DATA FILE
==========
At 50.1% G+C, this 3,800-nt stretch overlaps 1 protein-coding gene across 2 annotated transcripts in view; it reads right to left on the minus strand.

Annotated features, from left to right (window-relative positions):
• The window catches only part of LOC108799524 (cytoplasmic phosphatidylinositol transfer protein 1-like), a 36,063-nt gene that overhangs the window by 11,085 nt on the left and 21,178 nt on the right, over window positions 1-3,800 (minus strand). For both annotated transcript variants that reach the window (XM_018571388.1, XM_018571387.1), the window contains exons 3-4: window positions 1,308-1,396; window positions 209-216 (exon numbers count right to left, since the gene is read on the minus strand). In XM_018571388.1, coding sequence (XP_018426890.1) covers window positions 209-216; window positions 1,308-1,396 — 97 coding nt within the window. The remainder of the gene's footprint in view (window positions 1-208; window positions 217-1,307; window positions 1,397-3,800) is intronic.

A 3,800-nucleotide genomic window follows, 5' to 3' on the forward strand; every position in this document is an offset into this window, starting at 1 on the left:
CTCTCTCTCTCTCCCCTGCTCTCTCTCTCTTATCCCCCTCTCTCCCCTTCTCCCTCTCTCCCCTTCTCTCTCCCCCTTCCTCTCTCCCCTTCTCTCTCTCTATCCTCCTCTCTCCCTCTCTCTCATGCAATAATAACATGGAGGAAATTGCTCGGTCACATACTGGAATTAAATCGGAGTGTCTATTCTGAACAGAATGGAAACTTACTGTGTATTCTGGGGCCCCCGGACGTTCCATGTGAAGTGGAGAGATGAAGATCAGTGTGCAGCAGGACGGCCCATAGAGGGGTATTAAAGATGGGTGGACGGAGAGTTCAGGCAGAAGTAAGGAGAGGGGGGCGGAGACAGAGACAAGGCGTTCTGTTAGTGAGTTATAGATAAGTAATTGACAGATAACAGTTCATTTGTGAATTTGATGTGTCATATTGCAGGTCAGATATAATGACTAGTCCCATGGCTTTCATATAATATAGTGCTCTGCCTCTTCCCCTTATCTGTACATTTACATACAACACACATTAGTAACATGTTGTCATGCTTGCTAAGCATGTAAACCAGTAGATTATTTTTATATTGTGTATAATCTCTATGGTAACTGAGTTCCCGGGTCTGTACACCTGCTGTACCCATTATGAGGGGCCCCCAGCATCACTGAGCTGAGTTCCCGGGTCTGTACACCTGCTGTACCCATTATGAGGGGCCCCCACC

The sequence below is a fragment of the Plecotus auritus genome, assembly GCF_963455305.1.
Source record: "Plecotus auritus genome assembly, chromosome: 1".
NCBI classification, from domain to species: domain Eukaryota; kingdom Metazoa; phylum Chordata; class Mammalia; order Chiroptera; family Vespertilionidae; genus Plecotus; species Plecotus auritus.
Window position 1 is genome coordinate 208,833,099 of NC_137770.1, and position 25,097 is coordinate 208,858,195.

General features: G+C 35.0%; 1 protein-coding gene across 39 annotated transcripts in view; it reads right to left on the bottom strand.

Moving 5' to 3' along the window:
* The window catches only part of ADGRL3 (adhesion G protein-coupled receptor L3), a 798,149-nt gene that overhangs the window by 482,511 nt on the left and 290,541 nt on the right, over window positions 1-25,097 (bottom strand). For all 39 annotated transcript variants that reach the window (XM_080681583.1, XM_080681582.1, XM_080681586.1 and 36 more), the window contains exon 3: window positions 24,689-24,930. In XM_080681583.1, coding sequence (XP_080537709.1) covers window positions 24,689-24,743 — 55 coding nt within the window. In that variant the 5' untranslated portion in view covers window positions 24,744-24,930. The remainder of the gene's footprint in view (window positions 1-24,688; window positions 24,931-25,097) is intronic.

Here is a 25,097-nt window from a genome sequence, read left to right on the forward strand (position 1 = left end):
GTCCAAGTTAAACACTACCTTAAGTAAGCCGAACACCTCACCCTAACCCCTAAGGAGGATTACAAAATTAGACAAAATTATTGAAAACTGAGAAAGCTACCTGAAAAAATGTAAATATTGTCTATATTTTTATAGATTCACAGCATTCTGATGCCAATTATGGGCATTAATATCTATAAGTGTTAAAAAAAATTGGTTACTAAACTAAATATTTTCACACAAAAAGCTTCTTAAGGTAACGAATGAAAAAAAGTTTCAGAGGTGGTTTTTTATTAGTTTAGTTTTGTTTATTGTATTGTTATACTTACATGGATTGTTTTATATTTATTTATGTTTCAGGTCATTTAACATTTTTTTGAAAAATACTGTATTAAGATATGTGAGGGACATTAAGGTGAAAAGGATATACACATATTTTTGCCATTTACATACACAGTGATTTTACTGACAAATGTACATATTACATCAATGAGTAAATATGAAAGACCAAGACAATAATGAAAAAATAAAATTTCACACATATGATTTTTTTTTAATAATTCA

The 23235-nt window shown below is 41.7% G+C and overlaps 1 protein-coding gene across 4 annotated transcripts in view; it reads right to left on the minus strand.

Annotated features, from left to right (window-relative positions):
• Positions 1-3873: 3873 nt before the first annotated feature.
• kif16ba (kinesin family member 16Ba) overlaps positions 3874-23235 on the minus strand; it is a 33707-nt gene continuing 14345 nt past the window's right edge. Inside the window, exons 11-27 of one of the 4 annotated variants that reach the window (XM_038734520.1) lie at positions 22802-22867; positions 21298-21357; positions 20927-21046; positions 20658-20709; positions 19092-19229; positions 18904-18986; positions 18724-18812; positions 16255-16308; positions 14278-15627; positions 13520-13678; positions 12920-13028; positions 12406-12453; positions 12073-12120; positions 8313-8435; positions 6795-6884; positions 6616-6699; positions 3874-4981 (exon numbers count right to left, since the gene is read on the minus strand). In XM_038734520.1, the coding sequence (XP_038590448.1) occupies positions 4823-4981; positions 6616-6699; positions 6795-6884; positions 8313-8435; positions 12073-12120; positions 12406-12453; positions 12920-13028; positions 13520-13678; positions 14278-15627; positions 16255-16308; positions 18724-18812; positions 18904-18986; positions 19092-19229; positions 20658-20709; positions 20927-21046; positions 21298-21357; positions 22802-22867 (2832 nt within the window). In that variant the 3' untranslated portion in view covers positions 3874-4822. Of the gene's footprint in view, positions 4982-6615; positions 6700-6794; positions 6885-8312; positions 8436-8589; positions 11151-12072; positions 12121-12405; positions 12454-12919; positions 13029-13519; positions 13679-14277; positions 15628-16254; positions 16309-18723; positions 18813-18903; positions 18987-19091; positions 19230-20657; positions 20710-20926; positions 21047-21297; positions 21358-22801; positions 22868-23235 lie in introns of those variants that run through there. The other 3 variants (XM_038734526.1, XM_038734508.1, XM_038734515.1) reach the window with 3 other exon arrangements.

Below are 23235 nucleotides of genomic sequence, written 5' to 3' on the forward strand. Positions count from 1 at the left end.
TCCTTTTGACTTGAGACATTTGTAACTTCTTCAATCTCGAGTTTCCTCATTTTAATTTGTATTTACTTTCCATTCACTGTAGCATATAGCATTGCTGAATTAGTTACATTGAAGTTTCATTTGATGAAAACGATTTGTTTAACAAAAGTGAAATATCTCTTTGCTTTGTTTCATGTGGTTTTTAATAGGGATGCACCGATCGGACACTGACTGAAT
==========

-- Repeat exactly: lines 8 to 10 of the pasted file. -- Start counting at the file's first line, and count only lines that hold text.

NCBI classification, from domain to species: domain Eukaryota; kingdom Metazoa; phylum Chordata; class Mammalia; order Chiroptera; family Vespertilionidae; genus Plecotus; species Plecotus auritus.
Window position 1 is genome coordinate 208,833,099 of NC_137770.1, and position 25,097 is coordinate 208,858,195.

General features: G+C 35.0%; 1 protein-coding gene across 39 annotated transcripts in view; it reads right to left on the bottom strand.